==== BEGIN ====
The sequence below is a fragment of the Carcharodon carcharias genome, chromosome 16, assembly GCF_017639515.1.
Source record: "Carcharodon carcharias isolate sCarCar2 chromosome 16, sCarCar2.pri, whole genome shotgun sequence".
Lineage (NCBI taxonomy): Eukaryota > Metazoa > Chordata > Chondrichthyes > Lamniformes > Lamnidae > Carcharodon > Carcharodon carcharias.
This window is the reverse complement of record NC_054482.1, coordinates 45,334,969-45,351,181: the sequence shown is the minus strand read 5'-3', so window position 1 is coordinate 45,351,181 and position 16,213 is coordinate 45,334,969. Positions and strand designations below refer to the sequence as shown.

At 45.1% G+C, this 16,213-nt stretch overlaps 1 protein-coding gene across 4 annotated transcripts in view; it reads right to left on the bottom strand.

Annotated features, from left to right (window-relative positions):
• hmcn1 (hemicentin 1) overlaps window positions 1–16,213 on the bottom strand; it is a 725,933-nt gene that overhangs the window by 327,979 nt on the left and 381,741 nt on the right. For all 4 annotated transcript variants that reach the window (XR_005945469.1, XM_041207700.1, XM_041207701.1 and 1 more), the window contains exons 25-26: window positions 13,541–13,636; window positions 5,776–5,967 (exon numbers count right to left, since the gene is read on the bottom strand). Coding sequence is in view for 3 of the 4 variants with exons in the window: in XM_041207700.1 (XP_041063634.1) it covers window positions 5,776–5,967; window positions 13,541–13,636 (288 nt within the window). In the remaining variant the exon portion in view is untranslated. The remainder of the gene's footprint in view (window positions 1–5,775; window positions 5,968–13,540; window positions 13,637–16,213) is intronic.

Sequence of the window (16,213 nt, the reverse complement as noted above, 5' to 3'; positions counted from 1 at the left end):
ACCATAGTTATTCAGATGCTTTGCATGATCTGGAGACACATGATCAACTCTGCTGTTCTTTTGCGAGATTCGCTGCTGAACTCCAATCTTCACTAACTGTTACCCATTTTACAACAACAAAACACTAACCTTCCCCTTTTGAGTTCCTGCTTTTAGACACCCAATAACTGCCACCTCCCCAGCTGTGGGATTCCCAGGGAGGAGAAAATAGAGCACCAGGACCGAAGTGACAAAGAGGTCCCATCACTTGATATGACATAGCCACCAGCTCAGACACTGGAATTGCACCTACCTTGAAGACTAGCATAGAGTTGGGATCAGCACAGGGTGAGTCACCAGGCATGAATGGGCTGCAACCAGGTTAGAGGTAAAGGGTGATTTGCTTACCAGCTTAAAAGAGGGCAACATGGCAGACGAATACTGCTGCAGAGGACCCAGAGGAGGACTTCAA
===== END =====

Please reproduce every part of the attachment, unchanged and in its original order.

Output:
The sequence below is a fragment of the Carcharodon carcharias genome, chromosome 16, assembly GCF_017639515.1.
Source record: "Carcharodon carcharias isolate sCarCar2 chromosome 16, sCarCar2.pri, whole genome shotgun sequence".
Lineage (NCBI taxonomy): Eukaryota > Metazoa > Chordata > Chondrichthyes > Lamniformes > Lamnidae > Carcharodon > Carcharodon carcharias.
This window is the reverse complement of record NC_054482.1, coordinates 45,334,969-45,351,181: the sequence shown is the minus strand read 5'-3', so window position 1 is coordinate 45,351,181 and position 16,213 is coordinate 45,334,969. Positions and strand designations below refer to the sequence as shown.

At 45.1% G+C, this 16,213-nt stretch overlaps 1 protein-coding gene across 4 annotated transcripts in view; it reads right to left on the bottom strand.

Annotated features, from left to right (window-relative positions):
• hmcn1 (hemicentin 1) overlaps window positions 1–16,213 on the bottom strand; it is a 725,933-nt gene that overhangs the window by 327,979 nt on the left and 381,741 nt on the right. For all 4 annotated transcript variants that reach the window (XR_005945469.1, XM_041207700.1, XM_041207701.1 and 1 more), the window contains exons 25-26: window positions 13,541–13,636; window positions 5,776–5,967 (exon numbers count right to left, since the gene is read on the bottom strand). Coding sequence is in view for 3 of the 4 variants with exons in the window: in XM_041207700.1 (XP_041063634.1) it covers window positions 5,776–5,967; window positions 13,541–13,636 (288 nt within the window). In the remaining variant the exon portion in view is untranslated. The remainder of the gene's footprint in view (window positions 1–5,775; window positions 5,968–13,540; window positions 13,637–16,213) is intronic.

Sequence of the window (16,213 nt, the reverse complement as noted above, 5' to 3'; positions counted from 1 at the left end):
ACCATAGTTATTCAGATGCTTTGCATGATCTGGAGACACATGATCAACTCTGCTGTTCTTTTGCGAGATTCGCTGCTGAACTCCAATCTTCACTAACTGTTACCCATTTTACAACAACAAAACACTAACCTTCCCCTTTTGAGTTCCTGCTTTTAGACACCCAATAACTGCCACCTCCCCAGCTGTGGGATTCCCAGGGAGGAGAAAATAGAGCACCAGGACCGAAGTGACAAAGAGGTCCCATCACTTGATATGACATAGCCACCAGCTCAGACACTGGAATTGCACCTACCTTGAAGACTAGCATAGAGTTGGGATCAGCACAGGGTGAGTCACCAGGCATGAATGGGCTGCAACCAGGTTAGAGGTAAAGGGTGATTTGCTTACCAGCTTAAAAGAGGGCAACATGGCAGACGAATACTGCTGCAGAGGACCCAGAGGAGGACTTCAA